Scientists led by a team from John Innes Centre (JIC) have developed a genetically modified (GM) tomato enriched with the Parkinson's disease drug L-DOPA in what could become a new, affordable source of one of the world's essential medicines.

L-DOPA is produced from tyrosine, an amino acid found in many food products. The research team inserted a gene encoding a tyrosinase, an enzyme that uses tyrosine to build molecules such as L-DOPA. This elevated the level of L-DOPA specifically in the fruit part of the plant and led to higher yields than those associated with L-DOPA production in the whole plant.
Tomato was chosen as a widely cultivated crop for scaled-up production and potentially offering a standardized and controlled natural source of L-DOPA. The John Innes Centre led team modified the tomato fruit by introducing a gene responsible for the synthesis of L-DOPA in beetroot where it functions in the production of the pigments betalains. The levels achieved in the tomato fruit, 150mg of L-DOPA per kg of tomatoes, were comparable to those observed in other L-DOPA accumulating plants, without any of the known drawbacks that have hampered plant metabolic production of the drug previously.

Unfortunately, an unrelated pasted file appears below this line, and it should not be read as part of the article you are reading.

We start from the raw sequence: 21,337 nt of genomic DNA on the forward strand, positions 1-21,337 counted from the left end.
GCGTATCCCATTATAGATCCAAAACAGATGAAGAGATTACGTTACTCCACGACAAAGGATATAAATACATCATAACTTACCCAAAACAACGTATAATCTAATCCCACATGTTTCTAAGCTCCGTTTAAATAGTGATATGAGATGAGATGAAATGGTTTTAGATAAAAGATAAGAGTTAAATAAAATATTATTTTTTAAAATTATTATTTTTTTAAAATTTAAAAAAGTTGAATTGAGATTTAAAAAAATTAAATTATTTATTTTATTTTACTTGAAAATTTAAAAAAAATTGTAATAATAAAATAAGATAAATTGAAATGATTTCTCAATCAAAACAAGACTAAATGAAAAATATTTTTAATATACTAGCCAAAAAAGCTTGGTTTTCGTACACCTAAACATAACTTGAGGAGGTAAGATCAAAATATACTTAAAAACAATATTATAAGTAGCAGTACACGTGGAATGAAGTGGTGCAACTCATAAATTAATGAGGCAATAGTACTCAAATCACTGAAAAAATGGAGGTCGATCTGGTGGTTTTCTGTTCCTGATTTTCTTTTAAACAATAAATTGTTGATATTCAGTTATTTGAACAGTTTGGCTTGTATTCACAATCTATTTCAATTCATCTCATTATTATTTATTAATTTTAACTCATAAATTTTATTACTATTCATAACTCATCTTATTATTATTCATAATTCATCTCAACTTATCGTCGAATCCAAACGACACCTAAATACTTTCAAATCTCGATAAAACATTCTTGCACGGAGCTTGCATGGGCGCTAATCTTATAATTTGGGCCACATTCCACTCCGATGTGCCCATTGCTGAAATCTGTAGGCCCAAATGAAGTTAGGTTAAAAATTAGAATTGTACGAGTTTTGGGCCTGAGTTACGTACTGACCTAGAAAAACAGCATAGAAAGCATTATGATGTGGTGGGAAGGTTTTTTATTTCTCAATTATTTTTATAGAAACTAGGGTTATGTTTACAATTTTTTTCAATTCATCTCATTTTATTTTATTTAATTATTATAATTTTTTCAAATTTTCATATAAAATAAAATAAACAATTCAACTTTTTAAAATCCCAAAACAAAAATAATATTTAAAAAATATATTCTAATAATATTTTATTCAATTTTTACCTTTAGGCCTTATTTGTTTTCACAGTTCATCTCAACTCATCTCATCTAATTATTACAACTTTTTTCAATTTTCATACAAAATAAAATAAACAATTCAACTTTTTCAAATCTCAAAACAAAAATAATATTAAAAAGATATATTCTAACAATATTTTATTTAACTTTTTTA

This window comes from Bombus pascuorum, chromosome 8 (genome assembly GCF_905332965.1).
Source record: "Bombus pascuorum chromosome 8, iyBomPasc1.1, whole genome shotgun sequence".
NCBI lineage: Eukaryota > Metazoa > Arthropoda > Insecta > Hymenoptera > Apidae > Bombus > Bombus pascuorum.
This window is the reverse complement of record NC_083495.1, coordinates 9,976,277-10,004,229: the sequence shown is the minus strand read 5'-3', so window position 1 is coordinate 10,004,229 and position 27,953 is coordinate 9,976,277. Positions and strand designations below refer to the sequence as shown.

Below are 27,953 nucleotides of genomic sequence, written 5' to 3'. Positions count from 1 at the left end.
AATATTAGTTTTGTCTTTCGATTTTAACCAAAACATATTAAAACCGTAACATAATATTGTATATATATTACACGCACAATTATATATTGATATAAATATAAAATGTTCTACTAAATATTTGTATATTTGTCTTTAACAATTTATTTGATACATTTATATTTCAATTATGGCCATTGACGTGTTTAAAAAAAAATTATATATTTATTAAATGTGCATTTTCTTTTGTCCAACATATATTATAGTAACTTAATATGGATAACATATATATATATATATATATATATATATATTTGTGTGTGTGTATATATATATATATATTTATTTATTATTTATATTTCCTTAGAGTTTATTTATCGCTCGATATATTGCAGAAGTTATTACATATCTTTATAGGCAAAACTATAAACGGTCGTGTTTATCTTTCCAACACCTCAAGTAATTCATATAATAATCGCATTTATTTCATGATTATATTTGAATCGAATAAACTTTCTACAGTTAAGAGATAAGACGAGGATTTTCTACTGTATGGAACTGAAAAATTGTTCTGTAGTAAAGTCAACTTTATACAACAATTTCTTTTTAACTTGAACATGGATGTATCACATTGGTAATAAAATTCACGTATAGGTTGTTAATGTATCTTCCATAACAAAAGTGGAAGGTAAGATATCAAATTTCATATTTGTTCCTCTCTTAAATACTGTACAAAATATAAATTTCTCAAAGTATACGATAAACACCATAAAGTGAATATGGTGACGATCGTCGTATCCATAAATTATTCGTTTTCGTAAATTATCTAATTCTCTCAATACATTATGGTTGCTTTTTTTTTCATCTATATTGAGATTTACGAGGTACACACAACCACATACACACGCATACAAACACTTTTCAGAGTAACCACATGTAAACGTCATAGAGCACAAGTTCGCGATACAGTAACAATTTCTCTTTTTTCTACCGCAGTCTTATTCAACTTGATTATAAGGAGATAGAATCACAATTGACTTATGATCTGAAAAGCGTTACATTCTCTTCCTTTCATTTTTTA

Parkinson's disease is a growing problem in developing countries where many people cannot afford the daily $2 price of synthetic L-DOPA. Also known as Levodopa, L-DOPA has been the gold standard therapy for Parkinson's disease since its establishment as a drug in 1967. It is one of the essential medicines declared by the World Health Organisation (WHO).
(Source: Crop Biotech Update, International Service for Acquisition of Agri-Biotech Applications.